The problem with the American gospel goes deeper than just missions groups.  In many ways, to challenge the traditions such as the “sinner’s prayer” is often viewed with skepticism or heresy.  Evangelists who do not give “altar calls” or pray “the prayer” with people are not true evangelists in the minds of those who hold to these traditions.  When you challenge people over the biblical nature of “altar calls” or the “sinner’s prayer,” people will often ignore the Scriptures and leave the church.  I had one lady respond to me once by saying, “I’ll go find a preacher who agrees with me and have him correct you.”  She never returned of course.

The reality is that salvation is the work of God.  When I use to believe in the “sinner’s prayer” I was shocked to read the works of John Wesley and see that he never used the “sinner’s prayer” nor altar calls.  Wesley preached hard on justification by faith alone and he preached hard on repentance but Wesley understood correctly that salvation was the work of God.  He knew that being born again was the work of the Spirit (John 3:3).  He pointed to the depravity of man as proof that we needed the divine aid of the Spirit of God to be saved (Acts 16:14-15).  Jesus taught in John 16:8-11 that the Spirit would do such a work.  Wesley taught that we cannot earn God’s salvation by our works (Isaiah 64:6; Romans 3:10-18).  We are too sinful.  Too wicked in our hearts.  We have too many idols.  Salvation must be the work of the Holy Spirit.  Jesus died to secure our salvation but the Spirit of God must aid us to be saved.  Wesley avoided Calvinism by teaching prevenient grace.  By the way, Calvinists also taught the same for many years but today they shun such words.  Wesley taught (as did Arminius) that the Spirit frees the sinful will so that humans may believe the gospel.  The Spirit does not force (or drag as R.C. Sproul contends from John 6:44) but He makes us willing.  He does not make us believe nor does He make it so that we have no choice but to believe but He frees the sinful will to believe.  The key difference between say the preaching of John Wesley and his friend George Whitefield on this point would be whether God places conditions upon election.  Wesley argued yes while Whitefield argued no.

However, I digress.  Often missions groups come back home fired up.  Like teenagers from a youth camp, they come back “hungry for God” and have a zeal to “read the Word and make disciples.”  Yet in just a few days, they often can be found right back to their nominal lives.  This happens because of two reasons.  First, while on a missions trip, people are often focused on God and His kingdom.  While “serving” on missions trips, people often recognize their need to pray, to read their Bible, and their conversations center around the Lord Jesus.  When they come back home, they often get comfortable again and go back to their prayerlessness, their struggle to read their Bible, and their lack of evangelism and gospel conversations.  Secondly, missions trips often produce “positive peer pressure” where people around each other encourage each other on toward good deeds (Hebrews 10:24).  Missions trips often draw closer together as they pray, spend time talking about the needs and what they see.  This positive peer pressure leads them to pray, to witness, to be bold, to talk much about Christ and His kingdom, to believe in the power of God.  Yet when they come home, those conversations end as they go back to work, back to school, back to their worlds where few talk about Christ and His glory.  This leads toward apathy.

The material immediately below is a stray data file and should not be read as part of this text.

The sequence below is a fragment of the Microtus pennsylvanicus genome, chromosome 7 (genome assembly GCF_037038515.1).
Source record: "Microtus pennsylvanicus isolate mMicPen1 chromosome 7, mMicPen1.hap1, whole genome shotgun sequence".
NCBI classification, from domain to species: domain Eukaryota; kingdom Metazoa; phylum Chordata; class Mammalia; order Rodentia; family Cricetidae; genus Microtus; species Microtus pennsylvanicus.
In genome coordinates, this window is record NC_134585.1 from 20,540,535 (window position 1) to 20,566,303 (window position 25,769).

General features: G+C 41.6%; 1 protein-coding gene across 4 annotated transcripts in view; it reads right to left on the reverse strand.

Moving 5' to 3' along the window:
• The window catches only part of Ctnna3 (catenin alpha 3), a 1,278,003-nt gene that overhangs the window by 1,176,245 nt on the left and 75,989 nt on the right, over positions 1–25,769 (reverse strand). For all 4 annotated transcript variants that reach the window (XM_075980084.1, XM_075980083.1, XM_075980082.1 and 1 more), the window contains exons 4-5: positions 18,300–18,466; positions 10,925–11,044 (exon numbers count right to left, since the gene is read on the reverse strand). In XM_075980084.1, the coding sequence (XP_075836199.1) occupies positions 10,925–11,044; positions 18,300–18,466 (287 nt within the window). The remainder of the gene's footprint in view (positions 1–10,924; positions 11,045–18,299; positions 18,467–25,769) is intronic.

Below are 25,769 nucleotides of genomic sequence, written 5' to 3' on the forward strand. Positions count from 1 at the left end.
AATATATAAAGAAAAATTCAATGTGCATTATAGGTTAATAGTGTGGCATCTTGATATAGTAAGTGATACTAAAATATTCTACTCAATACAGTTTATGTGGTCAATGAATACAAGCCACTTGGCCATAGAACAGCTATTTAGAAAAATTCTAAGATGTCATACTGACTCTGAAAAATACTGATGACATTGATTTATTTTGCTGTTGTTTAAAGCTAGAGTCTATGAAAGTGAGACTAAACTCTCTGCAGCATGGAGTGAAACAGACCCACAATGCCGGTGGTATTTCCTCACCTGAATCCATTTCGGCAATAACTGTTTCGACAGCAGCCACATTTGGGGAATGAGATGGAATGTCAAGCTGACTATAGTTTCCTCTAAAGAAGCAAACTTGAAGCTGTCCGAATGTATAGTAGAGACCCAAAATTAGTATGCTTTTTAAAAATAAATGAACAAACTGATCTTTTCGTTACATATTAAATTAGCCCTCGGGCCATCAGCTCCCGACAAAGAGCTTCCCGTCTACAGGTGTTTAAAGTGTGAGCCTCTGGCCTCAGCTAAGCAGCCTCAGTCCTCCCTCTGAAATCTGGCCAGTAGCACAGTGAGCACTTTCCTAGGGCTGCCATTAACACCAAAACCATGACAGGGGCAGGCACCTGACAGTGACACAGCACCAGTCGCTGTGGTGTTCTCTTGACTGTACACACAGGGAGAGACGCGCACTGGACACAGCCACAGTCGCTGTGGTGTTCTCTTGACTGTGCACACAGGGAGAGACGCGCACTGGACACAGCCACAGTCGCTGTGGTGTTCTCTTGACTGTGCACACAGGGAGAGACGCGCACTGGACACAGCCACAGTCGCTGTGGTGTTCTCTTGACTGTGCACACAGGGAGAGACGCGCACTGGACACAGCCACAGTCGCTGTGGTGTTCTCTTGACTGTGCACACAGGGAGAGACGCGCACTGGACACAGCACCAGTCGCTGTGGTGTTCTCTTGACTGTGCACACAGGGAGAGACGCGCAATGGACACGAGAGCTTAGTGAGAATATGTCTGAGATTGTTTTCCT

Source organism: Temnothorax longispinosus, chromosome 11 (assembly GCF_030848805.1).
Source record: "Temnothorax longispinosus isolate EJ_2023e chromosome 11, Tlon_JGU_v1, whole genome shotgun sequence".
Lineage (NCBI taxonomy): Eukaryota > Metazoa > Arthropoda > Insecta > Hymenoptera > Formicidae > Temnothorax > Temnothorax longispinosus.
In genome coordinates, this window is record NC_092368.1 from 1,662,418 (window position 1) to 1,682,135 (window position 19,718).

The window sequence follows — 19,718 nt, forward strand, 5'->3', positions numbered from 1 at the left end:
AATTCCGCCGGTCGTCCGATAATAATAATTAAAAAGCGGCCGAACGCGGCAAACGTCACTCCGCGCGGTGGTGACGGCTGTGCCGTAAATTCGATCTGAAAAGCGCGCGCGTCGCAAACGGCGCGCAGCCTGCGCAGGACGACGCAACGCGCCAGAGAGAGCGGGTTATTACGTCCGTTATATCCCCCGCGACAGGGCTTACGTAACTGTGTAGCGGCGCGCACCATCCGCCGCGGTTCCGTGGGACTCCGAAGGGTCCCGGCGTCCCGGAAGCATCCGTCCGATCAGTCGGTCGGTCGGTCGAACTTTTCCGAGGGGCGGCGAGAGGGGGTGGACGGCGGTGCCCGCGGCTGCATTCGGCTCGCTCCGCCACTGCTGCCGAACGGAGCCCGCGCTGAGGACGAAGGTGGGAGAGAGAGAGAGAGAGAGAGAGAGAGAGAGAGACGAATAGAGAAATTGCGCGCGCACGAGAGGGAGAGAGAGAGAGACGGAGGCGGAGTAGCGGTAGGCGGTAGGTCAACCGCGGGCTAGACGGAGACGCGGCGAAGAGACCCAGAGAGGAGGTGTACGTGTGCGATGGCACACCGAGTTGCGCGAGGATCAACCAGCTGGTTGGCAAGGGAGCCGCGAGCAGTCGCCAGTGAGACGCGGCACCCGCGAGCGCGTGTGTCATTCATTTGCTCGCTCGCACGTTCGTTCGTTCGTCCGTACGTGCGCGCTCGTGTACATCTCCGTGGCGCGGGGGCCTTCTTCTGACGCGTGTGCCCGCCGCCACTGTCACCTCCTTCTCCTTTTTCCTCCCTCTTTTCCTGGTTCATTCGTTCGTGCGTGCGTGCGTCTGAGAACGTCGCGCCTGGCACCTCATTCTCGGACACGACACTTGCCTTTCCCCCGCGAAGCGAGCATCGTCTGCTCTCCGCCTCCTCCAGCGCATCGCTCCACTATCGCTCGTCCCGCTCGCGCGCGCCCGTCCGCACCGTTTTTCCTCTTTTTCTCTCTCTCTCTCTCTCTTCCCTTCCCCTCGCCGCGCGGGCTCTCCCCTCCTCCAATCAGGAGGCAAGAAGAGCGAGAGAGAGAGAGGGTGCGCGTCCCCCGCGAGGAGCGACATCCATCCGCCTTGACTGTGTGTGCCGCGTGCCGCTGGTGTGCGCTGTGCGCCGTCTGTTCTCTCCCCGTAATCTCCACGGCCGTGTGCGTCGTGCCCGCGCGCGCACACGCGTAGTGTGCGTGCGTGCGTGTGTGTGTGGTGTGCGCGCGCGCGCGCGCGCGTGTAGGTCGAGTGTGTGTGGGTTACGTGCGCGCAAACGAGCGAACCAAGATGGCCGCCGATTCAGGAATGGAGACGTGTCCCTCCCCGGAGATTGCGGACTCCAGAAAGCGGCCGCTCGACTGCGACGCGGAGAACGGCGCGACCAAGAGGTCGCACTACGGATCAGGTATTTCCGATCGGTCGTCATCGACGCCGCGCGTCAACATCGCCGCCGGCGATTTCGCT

How can we prevent this?  What makes consistent disciples?  I would argue that first and foremost is the gospel itself.  When people reduce the gospel to “steps to peace with God” or the “sinner’s prayer,” they reduce the power of the gospel.  The gospel is not a plan or a pattern.  The gospel is a person.  The gospel focuses us upon the Lord Jesus (Romans 1:16-17).  The gospel is all about Christ (1 Corinthians 15:1-3).  The gospel focuses on what Jesus has done for us in His death, burial, and resurrection.  The reality of the cross should be our focus (Galatians 6:14).  The cross empties us of self (Colossians 3:1-3).  Christ must be the focus in our gospel (1 Corinthians 2:1-5; 2 Corinthians 4:5).  When we love Jesus for what He has done in saving us, this takes us beyond altar calls, “sinner’s prayers,” and takes us toward true discipleship (John 14:15; cf. Matthew 28:20).

Secondly, being a disciple of Jesus does involve disciplines.  Jesus said that those who abide in His teachings are His true disciples (John 8:31-32).  Jesus taught us that only those who do the will of His Father are saved (Mathew 7:21-27).  As a disciple, I pray because Jesus told me to pray (Matthew 6:5).  I spend time in the Word because Jesus told me to abide in His teachings.  I worship and adore Jesus because I realize that I only have life in Him (John 15:1-11).  Legalism believe that what I do earns God’s favor.  Discipline is not legalism.  I am not trying to earn God’s favor as I have that in Christ (Romans 5:1) but I am disciplined because I want to glorify my King (1 Corinthians 9:24-27).